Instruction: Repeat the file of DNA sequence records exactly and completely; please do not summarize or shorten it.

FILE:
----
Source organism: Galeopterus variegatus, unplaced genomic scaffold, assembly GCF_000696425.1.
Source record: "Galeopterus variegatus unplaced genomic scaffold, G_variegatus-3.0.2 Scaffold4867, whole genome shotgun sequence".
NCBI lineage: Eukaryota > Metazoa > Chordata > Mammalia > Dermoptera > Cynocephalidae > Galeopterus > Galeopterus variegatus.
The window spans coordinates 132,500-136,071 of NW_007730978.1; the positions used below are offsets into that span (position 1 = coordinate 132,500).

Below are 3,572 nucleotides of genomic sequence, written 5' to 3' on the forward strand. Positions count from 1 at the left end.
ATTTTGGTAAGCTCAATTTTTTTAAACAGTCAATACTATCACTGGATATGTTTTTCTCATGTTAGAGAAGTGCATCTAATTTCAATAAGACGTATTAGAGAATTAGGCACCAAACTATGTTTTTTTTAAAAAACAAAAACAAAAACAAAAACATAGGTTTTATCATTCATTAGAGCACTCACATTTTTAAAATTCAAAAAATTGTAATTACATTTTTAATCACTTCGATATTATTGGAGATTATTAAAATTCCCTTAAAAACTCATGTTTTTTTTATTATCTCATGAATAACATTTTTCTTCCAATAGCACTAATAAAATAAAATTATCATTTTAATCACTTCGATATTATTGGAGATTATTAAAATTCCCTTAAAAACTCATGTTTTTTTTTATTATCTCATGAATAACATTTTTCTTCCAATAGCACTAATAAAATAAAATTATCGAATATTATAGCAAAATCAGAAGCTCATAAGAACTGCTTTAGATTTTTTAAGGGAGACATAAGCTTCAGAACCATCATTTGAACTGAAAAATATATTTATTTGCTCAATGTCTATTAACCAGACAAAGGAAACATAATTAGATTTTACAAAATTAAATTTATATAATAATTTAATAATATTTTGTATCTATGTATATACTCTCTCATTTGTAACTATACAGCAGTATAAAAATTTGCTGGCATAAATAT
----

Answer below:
Source organism: Galeopterus variegatus, unplaced genomic scaffold, assembly GCF_000696425.1.
Source record: "Galeopterus variegatus unplaced genomic scaffold, G_variegatus-3.0.2 Scaffold4867, whole genome shotgun sequence".
NCBI lineage: Eukaryota > Metazoa > Chordata > Mammalia > Dermoptera > Cynocephalidae > Galeopterus > Galeopterus variegatus.
The window spans coordinates 132,500-136,071 of NW_007730978.1; the positions used below are offsets into that span (position 1 = coordinate 132,500).

Below are 3,572 nucleotides of genomic sequence, written 5' to 3' on the forward strand. Positions count from 1 at the left end.
ATTTTGGTAAGCTCAATTTTTTTAAACAGTCAATACTATCACTGGATATGTTTTTCTCATGTTAGAGAAGTGCATCTAATTTCAATAAGACGTATTAGAGAATTAGGCACCAAACTATGTTTTTTTTAAAAAACAAAAACAAAAACAAAAACATAGGTTTTATCATTCATTAGAGCACTCACATTTTTAAAATTCAAAAAATTGTAATTACATTTTTAATCACTTCGATATTATTGGAGATTATTAAAATTCCCTTAAAAACTCATGTTTTTTTTATTATCTCATGAATAACATTTTTCTTCCAATAGCACTAATAAAATAAAATTATCATTTTAATCACTTCGATATTATTGGAGATTATTAAAATTCCCTTAAAAACTCATGTTTTTTTTTATTATCTCATGAATAACATTTTTCTTCCAATAGCACTAATAAAATAAAATTATCGAATATTATAGCAAAATCAGAAGCTCATAAGAACTGCTTTAGATTTTTTAAGGGAGACATAAGCTTCAGAACCATCATTTGAACTGAAAAATATATTTATTTGCTCAATGTCTATTAACCAGACAAAGGAAACATAATTAGATTTTACAAAATTAAATTTATATAATAATTTAATAATATTTTGTATCTATGTATATACTCTCTCATTTGTAACTATACAGCAGTATAAAAATTTGCTGGCATAAATAT